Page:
AFM proved to be a great success this year. We spent the majority of our time at the more busy Leows location, (who finally finished their construction) going from floor to floor, networking, and also poolside talking business overlooking the palm trees and beautiful Pacific Ocean here in Santa Monica, California. Most vendors were very cordial and professional.
Tons of print media were also present, where they kindly gave away their issues. In addition to my many new contacts, I left with a bag full of new magazines including The Hollywood Reporter, Variety, American Cinematographer, and others, which reminds one of the day when print was king. It’s sad how they have mostly disappeared, but nice to see relevant issues of them at least once a year. Advice to the publication “le film francais,” which looks like a good read, create a full English edition.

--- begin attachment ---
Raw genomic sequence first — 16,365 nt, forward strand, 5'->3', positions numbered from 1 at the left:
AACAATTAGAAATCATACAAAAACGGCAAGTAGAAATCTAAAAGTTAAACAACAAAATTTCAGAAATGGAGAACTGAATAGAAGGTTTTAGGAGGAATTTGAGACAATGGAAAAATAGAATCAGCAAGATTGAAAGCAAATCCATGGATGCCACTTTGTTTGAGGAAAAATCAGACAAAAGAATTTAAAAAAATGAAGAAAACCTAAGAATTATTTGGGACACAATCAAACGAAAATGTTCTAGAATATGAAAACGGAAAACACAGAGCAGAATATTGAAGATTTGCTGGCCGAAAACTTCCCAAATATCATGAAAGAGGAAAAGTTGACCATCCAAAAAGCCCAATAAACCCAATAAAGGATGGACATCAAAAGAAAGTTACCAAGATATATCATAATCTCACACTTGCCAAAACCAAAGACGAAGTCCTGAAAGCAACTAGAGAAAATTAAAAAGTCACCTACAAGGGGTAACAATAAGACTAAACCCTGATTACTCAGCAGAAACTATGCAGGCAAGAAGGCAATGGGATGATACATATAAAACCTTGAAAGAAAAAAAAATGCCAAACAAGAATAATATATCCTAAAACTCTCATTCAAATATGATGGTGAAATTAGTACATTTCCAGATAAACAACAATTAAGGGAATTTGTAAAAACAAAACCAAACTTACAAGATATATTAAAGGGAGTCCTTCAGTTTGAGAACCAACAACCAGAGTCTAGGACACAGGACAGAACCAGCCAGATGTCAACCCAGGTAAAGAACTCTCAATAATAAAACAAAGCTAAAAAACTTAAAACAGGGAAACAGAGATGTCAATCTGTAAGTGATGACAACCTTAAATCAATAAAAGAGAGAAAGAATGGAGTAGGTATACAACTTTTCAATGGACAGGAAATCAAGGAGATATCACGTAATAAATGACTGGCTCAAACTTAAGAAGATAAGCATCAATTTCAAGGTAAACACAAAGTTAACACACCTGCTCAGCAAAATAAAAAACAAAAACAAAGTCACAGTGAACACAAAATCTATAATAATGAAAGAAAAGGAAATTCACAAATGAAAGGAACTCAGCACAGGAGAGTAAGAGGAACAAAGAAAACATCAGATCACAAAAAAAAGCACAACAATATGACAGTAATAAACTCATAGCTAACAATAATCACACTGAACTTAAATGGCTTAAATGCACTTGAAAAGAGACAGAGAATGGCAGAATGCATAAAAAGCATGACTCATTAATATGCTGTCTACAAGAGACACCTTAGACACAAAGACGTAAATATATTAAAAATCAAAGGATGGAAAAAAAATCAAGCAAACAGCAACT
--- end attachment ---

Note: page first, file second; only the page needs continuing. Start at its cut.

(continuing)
A number of countries were representing their lands for tax breaks on film shoot locations, and even one state in the U.S., West Virginia, whose representatives were very friendly. With runaway production formerly going mostly to Canada, and now a lot going off to London among other places, it would be nice to see the film capitol of the world- Hollywood, again become the new world leader in incentives for filmmakers throughout the world. As for now, with zero representation I saw at AFM this year- aside from a blurb in the U.S. guidebook, the State of California is doing little to promote or improve this. (Film L.A. at least were here). Hopefully with the states’ new film czar, that will soon change.
Japan cinema was widely represented as always this year, with Japan’s Jetro, as well as the group called Uni-Japan which consisted this year of a hall of various Japanese production companies. Most Japanese films I saw promoted ranged from horror, blood spattered young teenage girls in Catholic school girl outfits, video game influenced science fiction, and fetishy femme fatale leads. Many of the tables and booths here were filled with movie posters and fliers, but had no people stationed at them, which was odd.